The students were then challenged to write a speech as if they were running for President of the United States.  Most students were to start on this for homework.

“If I Were President”

TASK: Write a first draft of a speech in which you will state the issues you would tackle as president, why you think they are important issues, and what solutions you have to resolve these issues.  Your goal is to be persuasive and to use facts and examples to support your points.



Dr. King's Dream

So much has changed in the landscape of America, and much of it has been propelled by the efforts of our youth.

Dr. Martin Luther King, jr.’s tireless work to end segregation along with that of many other notable Civil Rights Leaders, many of whom lived and still live in Atlanta, has changed the way in which our children are able to learn.  Not only are they able to be immersed in more diverse situations and environments, but a precedent was set to uphold the rights bestowed upon all of us as residents and citizens of the United States of America.

Today’s lesson was based upon Dr. King’s dream.  After watching the video below, which literally brought his words to life, the students discussed the significance of his words, his work, and of how it has an effect upon each of them.


After an in-depth discussion of the impact of this speech, we looked at key passages within it to discuss the sheer mastery of Dr. King’s writing.  He used examples of metaphor such as, “this momentous decree [The Emancipation Proclamation] came as a great beacon light of hope to millions of Negro slaves who had been seared in the flames of withering injustice.”  Furthermore, he made specific references and allusions to The Gettysburg Address, the Preamble to the U.S. Constitution, and iconic songs such as “Free at Last” and “My Country, ‘Tis of Thee(meaning here).

The lesson was summarized with a quick sharing of the points discussed in class that were thought to be the most poignant.


  • “Dr. King’s Dream”
    • Write a letter to Dr. King (as if he were still alive) telling him how his “I Have a Dream” speech has had an impact on your life.  Cite specific evidence from the speech itself.
  • Study the Lesson 9 vocabulary words from “Vocabulary from Classical Roots”


The Final #GeniusHour Work Day

Today marked the last Genius Hour day (for this Fall Semester at the very least).  After completing their Vocabulary from Classical Roots Unit #2 Test, the students worked on wrapping up their Genius Hour assignments.  Since it took some time for all of the students to finish, I waited until everyone was done with the test to discuss a few points about their upcoming Genius Hour Project submissions next week.  The highlights are below:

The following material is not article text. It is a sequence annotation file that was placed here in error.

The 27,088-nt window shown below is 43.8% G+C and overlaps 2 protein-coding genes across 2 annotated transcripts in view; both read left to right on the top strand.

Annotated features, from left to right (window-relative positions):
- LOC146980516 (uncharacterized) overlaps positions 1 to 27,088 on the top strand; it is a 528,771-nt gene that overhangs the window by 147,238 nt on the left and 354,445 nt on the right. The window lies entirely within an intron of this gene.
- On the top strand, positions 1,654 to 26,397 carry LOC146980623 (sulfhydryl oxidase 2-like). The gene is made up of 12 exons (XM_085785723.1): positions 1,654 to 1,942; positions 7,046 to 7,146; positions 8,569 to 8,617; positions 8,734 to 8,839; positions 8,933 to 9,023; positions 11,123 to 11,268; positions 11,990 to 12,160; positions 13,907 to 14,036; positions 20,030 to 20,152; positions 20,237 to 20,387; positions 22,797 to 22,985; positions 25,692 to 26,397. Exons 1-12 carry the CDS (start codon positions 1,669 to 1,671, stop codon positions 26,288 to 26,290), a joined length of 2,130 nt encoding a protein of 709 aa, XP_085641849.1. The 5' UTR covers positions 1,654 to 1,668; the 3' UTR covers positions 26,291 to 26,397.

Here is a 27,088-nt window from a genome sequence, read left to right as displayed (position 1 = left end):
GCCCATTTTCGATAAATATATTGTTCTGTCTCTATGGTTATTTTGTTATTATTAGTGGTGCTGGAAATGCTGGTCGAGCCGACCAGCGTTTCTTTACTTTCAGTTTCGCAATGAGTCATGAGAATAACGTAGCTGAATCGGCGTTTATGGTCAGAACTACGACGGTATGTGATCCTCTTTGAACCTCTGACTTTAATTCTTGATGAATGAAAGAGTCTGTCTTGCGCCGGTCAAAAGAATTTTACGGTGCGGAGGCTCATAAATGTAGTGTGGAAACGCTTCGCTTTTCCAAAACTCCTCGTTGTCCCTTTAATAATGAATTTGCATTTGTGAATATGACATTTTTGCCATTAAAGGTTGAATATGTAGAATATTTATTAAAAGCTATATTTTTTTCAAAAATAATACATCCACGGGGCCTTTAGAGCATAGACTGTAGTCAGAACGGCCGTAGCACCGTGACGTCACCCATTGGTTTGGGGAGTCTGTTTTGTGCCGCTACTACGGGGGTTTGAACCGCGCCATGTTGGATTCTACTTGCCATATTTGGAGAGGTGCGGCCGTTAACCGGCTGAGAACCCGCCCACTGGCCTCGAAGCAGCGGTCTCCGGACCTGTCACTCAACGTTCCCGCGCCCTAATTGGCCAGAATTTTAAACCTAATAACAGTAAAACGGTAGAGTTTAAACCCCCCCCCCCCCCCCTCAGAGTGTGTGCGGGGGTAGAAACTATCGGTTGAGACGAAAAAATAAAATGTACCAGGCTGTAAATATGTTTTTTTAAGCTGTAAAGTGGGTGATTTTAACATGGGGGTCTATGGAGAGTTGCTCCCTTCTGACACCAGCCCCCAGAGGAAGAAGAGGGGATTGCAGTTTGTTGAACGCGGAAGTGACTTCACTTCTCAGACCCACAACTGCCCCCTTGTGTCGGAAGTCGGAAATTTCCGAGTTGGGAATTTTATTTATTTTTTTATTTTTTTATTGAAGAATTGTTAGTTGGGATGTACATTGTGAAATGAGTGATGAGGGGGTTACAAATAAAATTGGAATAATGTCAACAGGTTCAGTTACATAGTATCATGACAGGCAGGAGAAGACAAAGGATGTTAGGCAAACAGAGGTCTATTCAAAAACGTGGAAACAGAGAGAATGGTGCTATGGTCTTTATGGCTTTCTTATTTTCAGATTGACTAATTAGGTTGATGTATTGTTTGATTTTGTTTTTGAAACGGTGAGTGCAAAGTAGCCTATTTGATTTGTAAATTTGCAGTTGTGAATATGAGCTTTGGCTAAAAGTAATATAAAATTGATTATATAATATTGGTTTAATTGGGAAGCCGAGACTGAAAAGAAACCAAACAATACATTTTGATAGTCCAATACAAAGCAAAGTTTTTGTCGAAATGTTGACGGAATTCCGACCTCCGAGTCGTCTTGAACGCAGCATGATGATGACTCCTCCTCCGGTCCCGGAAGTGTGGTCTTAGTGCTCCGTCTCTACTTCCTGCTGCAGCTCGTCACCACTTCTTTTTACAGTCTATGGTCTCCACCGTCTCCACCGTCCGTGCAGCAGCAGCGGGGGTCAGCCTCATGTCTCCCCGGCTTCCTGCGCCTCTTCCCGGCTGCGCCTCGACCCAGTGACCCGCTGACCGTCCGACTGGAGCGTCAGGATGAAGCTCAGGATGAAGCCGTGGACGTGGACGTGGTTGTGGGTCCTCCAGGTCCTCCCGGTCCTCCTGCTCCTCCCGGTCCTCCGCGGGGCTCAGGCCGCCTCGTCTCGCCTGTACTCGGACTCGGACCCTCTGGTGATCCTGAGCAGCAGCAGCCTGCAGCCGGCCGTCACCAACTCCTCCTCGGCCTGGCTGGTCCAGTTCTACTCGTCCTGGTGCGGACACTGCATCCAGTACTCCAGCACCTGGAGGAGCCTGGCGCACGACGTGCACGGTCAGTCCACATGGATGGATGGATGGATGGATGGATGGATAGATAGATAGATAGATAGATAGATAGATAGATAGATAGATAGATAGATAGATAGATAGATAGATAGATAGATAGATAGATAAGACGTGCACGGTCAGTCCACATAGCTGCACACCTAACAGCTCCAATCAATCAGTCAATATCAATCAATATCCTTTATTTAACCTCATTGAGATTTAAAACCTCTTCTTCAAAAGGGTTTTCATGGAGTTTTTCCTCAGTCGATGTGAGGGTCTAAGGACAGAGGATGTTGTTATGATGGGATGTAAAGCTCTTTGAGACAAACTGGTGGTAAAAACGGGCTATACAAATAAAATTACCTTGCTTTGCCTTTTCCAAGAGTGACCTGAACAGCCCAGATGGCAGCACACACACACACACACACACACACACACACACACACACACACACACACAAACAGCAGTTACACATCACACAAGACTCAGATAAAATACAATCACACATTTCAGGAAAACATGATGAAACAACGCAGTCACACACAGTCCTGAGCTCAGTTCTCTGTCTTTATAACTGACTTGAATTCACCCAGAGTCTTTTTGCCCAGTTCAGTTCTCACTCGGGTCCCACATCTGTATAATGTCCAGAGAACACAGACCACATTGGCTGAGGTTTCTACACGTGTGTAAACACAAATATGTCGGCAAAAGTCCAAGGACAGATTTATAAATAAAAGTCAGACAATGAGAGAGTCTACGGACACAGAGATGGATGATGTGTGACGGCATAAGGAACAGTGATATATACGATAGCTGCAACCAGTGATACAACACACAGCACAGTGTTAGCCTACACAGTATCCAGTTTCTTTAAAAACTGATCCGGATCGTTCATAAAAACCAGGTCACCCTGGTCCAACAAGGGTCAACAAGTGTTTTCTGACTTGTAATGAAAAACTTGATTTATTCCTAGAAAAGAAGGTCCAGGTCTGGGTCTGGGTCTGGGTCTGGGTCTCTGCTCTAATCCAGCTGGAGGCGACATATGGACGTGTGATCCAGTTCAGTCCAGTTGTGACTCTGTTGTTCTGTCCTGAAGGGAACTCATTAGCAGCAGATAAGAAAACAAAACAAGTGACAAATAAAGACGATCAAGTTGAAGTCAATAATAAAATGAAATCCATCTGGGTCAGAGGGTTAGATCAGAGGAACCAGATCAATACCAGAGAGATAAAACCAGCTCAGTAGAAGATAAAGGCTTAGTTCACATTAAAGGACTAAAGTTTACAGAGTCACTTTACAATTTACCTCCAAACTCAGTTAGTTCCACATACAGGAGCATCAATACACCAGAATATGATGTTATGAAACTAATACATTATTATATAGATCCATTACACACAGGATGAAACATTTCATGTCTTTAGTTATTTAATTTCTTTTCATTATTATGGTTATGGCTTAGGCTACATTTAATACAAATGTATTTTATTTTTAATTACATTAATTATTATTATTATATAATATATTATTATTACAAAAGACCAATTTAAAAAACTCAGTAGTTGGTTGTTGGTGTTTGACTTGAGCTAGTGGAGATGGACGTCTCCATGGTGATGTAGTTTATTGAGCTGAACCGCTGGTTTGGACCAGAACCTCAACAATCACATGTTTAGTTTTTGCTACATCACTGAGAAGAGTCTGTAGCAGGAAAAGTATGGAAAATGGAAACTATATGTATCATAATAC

GH Last Work Day

The students then shared their final reflections via Padlet.


  • Read for 60 minutes.
  • Finish up Genius Hour Project (Due Friday, December 12th, 2014. NO LATE WORK WILL BE ACCEPTED.)


#EssayScorer Final Draft and Vocabulary Review Day

To complete the process of creating an in-class essay, the students worked on the school laptops to input their final drafts into Essay Scorer.  This online essay assessment site provides the students with instantaneous feedback scored on a rubric and it also relays that to a central online portal for me to see how all of the students did.  It allows each student to submit multiple versions of their essays so that they can get the best possible grade.  Furthermore, I can see how many misspelled words each student had, how many submissions they made, etc.  It truly is a very beneficial tool for writing instruction.

For the classes where time allowed, we had an in-class vocabulary review game.  Regardless of whether or not we were able to get to the game, each student was provided with a study guide of all of the Unit #2 words in addition to the study packet they received before Thanksgiving break.


  • Read for 30 minutes.
  • Study for tomorrow’s Unit #2 vocabulary test.
  • Genius Hour/BYOD tomorrow
  • Genius Hour projects are due NEXT FRIDAY, December 12th, 2014 (NO LATE WORK WILL BE ACCEPTED).


Self-Directed Study Day

In today’s classes, the students embarked on a self-directed study in the Media Center to reinforce the key points of expository writing and to help them study for their approaching vocabulary unit test.  Directly from my lesson plans, the students’ exact instructions are below:

  • Option #1: The students will be permitted to use class time to work on their Vocabulary from Classical Roots Unit 2 Quiz (lessons 5-8).  This activity will be required for students who have score below a 70% on any of the quizzes for this unit.  Those students will be permitted to use the computers to complete practice quizzes.  They will then be permitted to do either Option #2 or Option #3.
  • Option #2: The students will be permitted to browse the selection of books in the Media Center for checkout.  Upon selecting a book, the students may either read that book silently, or work on either Option#1 or Option #3.
  • Option #3: The students will conduct research for the purpose of their Genius Hour projects.  They must produce a KidBlog post or an update to their annotated bibliographies by the end of class. 


  • Tomorrow is anotherBYOD/Genius Hour work day.
    • It is the responsibility of the student bringing any electronic device to safeguard that electronic device.
  • The Vocabulary from Classical Roots Unit #2 Test will be on Friday, December 5th, 2014.
  • Genius Hour Projects will be due by Friday, December 12th, 2014.
    • Early work will be accepted starting on Monday, December the 8th, 2014.


  • Read for 30 minutes.
  • Finish whatever tasks were not finished in class today.
  • Continue working on Genius Hour Projects.